on stage, m.e.s. is in a happy, serene mood (itself as rare and surreal as father jack hackett's lucid episodes), his wanders around the stage including jokes traded with the band, forcing the bass player to centre stage for "duped", and repeatedly picking up a drumstick to frantically thrash at the hi-hat and cymbal. a few well-thumbed lyric sheets are in evidence, while there are more extended forays over to the keyboards, including what appears to be an attempt to actually play them (50 points). later on, a couple of the mics are tossed into the crowd, one of whom performs an entertaining and more than passable freestyle m.e.s. impersonation, spitting out random lyrics from past delights, while the other settles for valiant, drunken yelling. tonight only the embattled stagehand feels the wrath of smith's er, bombast, when he bravely but very ill-advisedly attempts to do the mic stand adjusting while smith is on stage. ooh, and we also have a vague recollection that the lyrics to late-70s peel sesh gem "like to blow" got randomly blurted out at some point.
off stage, the rowdiness initially builds up as ever due to the epic wait for the fall to appear, combined with the associated crescendo of abuse towards safi, the "video-jock" who habitually precedes them. during the main set, the number of pints of lager being hurled across the venue and at the stage is also increasing, although still nowhere near historic fall gig levels: and by the time we leave, a couple of blokes at the back are trading opening pushes in yet another fight that demonstrates why middle-aged men and alcohol can be a thoroughly unhappy combination. we escape by jumping on a passing bus, on which a teenage passenger promptly sicks lager all over the floor: but that, dear friends, is modern britain in a nutshell.
top 3 select: wolf kidult man, systematic abuse, blindness. ilwttisott rating: 9 out of 10
"we're not the fucking kaiser chiefs, we are the fall"
yes, friday was blazin'. the fact they opened their set with a more than
competent version of "wings", still probably the best song from a veritable bayeaux tapestry of thousands, was a moment immediately putting tonight up there with brighter @ the b&g, morrissey @ brixton, fucking rosehips @ stoke and rovers @ wembley.
and you know it's gonna be a fair old gig when "pacifying joint" then starts up, smith remembers to remind us that they are the fall, and then he just stands up and takes it as the beer rains in, letting plastic pint glasses bounce off him without blinking (indeed, licking his fingers approvingly at the choice of projectile lager).
the venue's population density has continued to multiply during the week. by now, as the five-piece lock in to their relentlessly garagey grooves, the place is jammed, almost enough to take the edge off some commendably fierce air conditioning. professional fall fan stewart lee was in attendance: sadly, celebrity fall fans otherwise seemed to have been conspicuous by their absence during the week (for our purposes, other "celebrity fall fans" = i ludicrous, bobby gillespie (who we chatted with before he tried to blag his way in last time), bobby wratten and two of the gresham flyers, but do let us know if there are more).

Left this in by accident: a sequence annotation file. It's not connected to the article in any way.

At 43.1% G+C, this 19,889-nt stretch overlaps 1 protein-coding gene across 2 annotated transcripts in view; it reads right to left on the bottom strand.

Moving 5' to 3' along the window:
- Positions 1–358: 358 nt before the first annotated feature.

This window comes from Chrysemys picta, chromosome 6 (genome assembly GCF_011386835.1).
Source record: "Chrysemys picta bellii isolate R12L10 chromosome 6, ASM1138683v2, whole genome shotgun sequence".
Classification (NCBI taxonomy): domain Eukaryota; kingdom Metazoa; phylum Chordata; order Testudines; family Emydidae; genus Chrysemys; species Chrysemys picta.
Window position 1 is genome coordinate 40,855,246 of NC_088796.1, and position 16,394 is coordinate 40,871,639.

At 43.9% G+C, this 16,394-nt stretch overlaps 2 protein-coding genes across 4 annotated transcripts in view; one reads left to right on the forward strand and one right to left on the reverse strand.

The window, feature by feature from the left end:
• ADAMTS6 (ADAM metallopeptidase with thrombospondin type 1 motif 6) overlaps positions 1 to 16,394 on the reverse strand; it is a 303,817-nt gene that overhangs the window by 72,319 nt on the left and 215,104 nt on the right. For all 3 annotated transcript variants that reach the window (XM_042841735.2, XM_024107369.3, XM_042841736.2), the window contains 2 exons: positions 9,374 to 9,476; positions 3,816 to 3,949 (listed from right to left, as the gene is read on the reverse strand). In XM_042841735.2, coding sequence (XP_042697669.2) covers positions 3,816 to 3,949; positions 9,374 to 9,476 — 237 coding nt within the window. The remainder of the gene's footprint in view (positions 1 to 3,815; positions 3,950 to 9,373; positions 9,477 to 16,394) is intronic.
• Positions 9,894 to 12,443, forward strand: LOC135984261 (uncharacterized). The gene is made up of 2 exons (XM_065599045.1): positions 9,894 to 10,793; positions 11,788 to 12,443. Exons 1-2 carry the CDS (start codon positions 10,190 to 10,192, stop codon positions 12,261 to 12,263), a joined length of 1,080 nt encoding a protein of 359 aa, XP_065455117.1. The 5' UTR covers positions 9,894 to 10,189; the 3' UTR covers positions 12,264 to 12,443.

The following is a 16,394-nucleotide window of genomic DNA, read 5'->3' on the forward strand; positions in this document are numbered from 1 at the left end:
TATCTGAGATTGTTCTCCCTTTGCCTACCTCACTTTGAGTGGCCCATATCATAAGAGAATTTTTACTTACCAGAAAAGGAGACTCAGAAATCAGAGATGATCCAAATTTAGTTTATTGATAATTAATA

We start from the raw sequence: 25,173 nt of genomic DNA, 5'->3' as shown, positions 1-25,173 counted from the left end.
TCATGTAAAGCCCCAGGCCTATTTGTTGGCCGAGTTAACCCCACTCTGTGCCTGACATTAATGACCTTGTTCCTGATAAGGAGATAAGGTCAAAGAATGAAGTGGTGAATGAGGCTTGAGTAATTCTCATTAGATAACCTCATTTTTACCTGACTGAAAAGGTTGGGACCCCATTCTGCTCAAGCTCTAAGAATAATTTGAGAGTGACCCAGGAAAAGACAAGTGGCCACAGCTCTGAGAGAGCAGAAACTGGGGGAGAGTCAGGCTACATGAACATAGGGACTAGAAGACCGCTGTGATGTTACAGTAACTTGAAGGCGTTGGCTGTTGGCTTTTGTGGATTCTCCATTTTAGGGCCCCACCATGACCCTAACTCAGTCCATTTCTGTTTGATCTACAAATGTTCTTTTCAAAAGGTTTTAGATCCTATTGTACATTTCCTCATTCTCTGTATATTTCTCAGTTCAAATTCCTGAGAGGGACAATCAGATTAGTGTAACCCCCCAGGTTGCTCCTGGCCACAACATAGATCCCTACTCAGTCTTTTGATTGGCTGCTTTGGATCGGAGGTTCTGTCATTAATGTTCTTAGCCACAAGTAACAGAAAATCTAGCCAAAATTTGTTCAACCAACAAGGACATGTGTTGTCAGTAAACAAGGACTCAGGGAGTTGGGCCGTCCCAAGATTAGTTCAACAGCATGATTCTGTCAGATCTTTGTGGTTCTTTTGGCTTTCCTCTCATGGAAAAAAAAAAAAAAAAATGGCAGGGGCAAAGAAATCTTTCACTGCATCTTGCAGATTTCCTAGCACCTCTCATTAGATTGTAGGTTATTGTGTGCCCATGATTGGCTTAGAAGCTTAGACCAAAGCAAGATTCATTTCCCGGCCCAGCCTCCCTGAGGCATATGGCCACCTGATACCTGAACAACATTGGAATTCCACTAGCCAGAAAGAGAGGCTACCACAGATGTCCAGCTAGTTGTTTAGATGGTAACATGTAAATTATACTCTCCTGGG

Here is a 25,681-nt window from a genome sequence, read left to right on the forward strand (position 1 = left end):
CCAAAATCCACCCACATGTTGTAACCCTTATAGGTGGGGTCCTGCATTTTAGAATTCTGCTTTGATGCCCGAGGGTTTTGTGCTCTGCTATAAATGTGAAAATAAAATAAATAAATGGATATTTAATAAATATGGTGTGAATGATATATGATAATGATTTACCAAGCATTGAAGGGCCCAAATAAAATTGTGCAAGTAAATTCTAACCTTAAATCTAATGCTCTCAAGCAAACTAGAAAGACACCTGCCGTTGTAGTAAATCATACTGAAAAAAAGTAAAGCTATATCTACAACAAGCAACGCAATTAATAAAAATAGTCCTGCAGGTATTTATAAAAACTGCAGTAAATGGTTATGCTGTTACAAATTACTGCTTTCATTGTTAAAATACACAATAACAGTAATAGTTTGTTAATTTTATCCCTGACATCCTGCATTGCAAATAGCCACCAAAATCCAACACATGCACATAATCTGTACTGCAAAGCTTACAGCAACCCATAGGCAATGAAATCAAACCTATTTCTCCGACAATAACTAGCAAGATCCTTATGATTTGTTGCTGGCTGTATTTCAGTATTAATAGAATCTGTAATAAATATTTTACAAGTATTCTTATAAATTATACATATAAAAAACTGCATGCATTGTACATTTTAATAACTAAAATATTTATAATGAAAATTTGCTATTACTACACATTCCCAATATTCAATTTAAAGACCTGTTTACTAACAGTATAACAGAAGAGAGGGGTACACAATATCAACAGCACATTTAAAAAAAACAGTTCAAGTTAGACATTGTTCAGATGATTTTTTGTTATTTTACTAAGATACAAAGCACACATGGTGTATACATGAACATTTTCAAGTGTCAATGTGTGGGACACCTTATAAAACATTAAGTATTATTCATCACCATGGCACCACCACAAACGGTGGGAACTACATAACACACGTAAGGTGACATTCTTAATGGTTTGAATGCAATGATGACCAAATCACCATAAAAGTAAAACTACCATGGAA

so, even with tonight seeing two encores rather than one (and a tremendous take on "systematic abuse" for which the entire vocal was provided from somewhere behind the stage - "i'm in the backstage areAH"), the evening positively flew by. and by now, big chief i-spy was likely to have been cleaned out of feathers entirely.
top 3 select: WINGS, fall sound, systematic abuse. ilwttisott rating: infinite.
y'know, we don't really disagree with much of the critique oft ventured toward the fall - most is probably fair comment, albeit informed by a somewhat rose-tinted view of their past proficiency, or at least their past consistency... but we do truly see them in the context of so much else we love - remembering how it was in our ever-splendrous inspiration "are you scared to be happy ?" that we first saw written down the quote from "how i wrote elastic man" that captions this post...
so even if we'd probably agree that they hit their creative peak between 1980 and 1983 (if in any doubt, check "palace of swords reversed" or "slates, slags etc"), and even if we are among many who felt that their last lp didn't do them justice, none of this is relevant to whether or not they are a band worth watching, even celebrating, in 2007. they've always had a few troughs, but unlike new order or suchlike, who slipped into a creative coma circa 1990, smith's mob have always navigated their way through. beforehand, we had wondered whether four fall gigs in a row might seem a bit much - but in the end the answer, of course, was that it was not nearly enough.